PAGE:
But what principals observe is whether teachers are teaching. The crucial question is whether students are learning. To answer that, we need some measure of learning: a test. Using test scores to evaluate teachers has been controversial, to put it mildly.[ix] Various commentators have argued that test scores are problematic for evaluating individual teachers. Neither the number of observations of a teacher or students in a classroom is large, so average classroom scores can be expected to vary from year to year because of expected measurement error even if the teacher is the same and student characteristics are the same.[x]
If what is found in observations mirrors what is found in tests, there’s little reason to do both and the issue of evaluating teachers with test scores becomes moot. Do observations discriminate between teachers whose students learn a lot and teachers whose students do not?
They don’t. Teacher observation scores and student test scores show little correlation. This evidence was recently reviewed by the Institute of Education Sciences, which concluded that “teacher knowledge and practice, as measured in existing studies, do not appear to be strongly and consistently related to student achievement.”[xi] The Measures of Effective Teaching study found that overall observation scores had small and mostly insignificant correlations with test scores, and correlations with scores on individual observation items likewise were small.[xii] Another study investigated correlations between observations of math instruction and math achievement. Correlations between practices observed in classrooms and math scores were small, and some were negative.[xiii] Another recent study using the same data set found that teacher observation scores also were not correlated with so-called ‘noncognitive’ outcomes such as ‘grit’ and ‘growth mindset.’[xiv]
Alternately stated, evidence about teacher knowledge and practice is weakly and inconsistently related to student achievement. Observations are fundamentally about teacher practice. The finding is saying observations and test scores are measuring different things.
Of course, research is rarely monolithic and some study in some journal will find some practice to be correlated with some test score. For example, researchers found that student test scores rose in Cincinnati after the district implemented a teacher-observation program that provided intensive feedback and coaching.[xv] The point is that the preponderance of evidence does not find links. And what is being implemented in states is not the high-intensity system tested in Cincinnati.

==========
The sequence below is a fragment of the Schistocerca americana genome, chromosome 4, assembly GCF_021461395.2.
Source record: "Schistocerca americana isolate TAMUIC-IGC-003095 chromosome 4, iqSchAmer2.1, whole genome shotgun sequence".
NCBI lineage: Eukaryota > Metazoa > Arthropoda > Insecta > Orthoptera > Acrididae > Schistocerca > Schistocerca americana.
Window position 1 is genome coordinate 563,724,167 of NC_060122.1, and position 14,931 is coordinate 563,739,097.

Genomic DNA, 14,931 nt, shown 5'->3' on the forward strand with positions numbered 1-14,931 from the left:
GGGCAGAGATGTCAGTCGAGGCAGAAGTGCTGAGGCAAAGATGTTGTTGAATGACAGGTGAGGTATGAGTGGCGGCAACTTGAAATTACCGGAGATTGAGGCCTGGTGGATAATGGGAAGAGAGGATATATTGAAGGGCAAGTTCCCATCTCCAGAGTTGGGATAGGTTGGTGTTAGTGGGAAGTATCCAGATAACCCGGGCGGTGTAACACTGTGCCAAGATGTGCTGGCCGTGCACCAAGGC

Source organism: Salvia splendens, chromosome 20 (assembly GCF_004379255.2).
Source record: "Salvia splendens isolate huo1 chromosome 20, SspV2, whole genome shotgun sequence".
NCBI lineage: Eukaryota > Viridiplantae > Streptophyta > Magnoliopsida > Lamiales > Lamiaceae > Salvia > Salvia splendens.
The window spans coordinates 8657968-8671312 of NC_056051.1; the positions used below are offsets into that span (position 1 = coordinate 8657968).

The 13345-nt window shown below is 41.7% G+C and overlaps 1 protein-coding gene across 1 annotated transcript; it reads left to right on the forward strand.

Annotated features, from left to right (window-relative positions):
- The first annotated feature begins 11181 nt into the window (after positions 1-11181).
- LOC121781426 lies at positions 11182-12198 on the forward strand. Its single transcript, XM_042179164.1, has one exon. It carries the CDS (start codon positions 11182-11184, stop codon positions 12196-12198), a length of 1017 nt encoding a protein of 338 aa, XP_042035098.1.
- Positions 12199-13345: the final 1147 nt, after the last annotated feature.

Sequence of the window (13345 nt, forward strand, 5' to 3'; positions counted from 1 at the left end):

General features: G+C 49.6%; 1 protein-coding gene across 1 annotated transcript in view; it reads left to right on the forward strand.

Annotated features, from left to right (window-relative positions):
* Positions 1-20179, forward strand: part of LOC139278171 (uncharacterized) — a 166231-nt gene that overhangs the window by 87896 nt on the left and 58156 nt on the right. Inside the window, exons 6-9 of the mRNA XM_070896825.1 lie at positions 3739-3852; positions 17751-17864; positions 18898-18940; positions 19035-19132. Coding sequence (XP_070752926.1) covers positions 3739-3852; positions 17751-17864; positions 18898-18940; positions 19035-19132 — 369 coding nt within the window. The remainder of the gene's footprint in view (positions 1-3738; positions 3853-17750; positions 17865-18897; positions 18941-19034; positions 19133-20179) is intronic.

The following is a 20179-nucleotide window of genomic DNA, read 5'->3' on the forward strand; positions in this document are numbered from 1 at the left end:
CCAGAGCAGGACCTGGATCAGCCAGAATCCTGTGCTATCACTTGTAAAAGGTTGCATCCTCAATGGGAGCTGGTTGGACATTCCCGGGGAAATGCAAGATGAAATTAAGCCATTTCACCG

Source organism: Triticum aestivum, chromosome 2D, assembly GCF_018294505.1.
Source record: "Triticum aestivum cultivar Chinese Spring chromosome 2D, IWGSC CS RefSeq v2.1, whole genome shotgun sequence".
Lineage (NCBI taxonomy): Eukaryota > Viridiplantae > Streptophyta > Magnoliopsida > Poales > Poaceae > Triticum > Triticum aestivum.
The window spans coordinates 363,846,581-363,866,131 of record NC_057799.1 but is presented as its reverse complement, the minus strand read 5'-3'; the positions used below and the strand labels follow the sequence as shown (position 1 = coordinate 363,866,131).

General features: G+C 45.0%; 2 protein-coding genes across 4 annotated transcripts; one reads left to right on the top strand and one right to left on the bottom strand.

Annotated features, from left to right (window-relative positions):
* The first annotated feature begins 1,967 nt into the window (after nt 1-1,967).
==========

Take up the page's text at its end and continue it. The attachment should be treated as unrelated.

In addition to not being correlated with test scores or measures of soft skills, teacher observations costs money. The cost is not easy to see because it’s time spent by administrators, which is not explicit in school budgets. We can guesstimate it. Suppose school administrators spend 10 hours a year to observe each teacher. This includes their time in training to conduct observations, doing the observations, writing up the results, meeting with teachers to debrief, and revising the observation if need be. For untenured teachers, the time commitment probably is higher because most systems call for them to be observed more frequently.
In 2015 there were 3.1 million K-12 public school teachers, which means 31 million hours spent annually on observations. The average school principal salary is $45 an hour. Applying this hourly rate to the number of hours, the system is spending $1.4 billion a year to observe teachers. This is spending a lot of money to find that nearly all teachers are effective and to generate teacher feedback that does not improve student learning.[xvi]
Teacher evaluation systems need a stronger scientific basis
We have invested massively in measuring student achievement. For more than 40 years, reading and math tests have been administered to hundreds of thousands of students. The tests are administered in each state, and, more recently, in a set of cities and in other subjects such as science and social studies. Researchers and policy experts have pored over every aspect of NAEP and continue to do so. It continues to evolve but it meets a high standard for measurement. State tests also meet high standards. Gregory Cizek noted, “The typical statewide NCLB tests administered today in every American state are far and away the most accurate, free-of-bias, dependable, and efficient tests that a student will encounter in his or her schooling.”[xvii]
We have not invested anywhere near as much to understand effective teaching and to measure teacher effectiveness. We need more research to identify teaching practices that link directly to learning, rather than using notions of what effective teachers should be doing. Researchers always seem to call for more research—but in this instance, the need for it is compelling. We are spending billions to little effect because we do not know enough about what we are looking for.
Many states have passed laws that require teacher evaluation systems. In those states, evaluations must happen. But the observation component could be structured more as checks that teachers have their classrooms under control and are teaching in a responsible way. This kind of minimal observation—analogous to car inspections—would be less taxing but still yield useful information. Teachers would not be labeled ‘effective,’ because these kinds of observations would not purport to assess effectiveness. A term such as ‘meets standards’ would be appropriate.[xviii]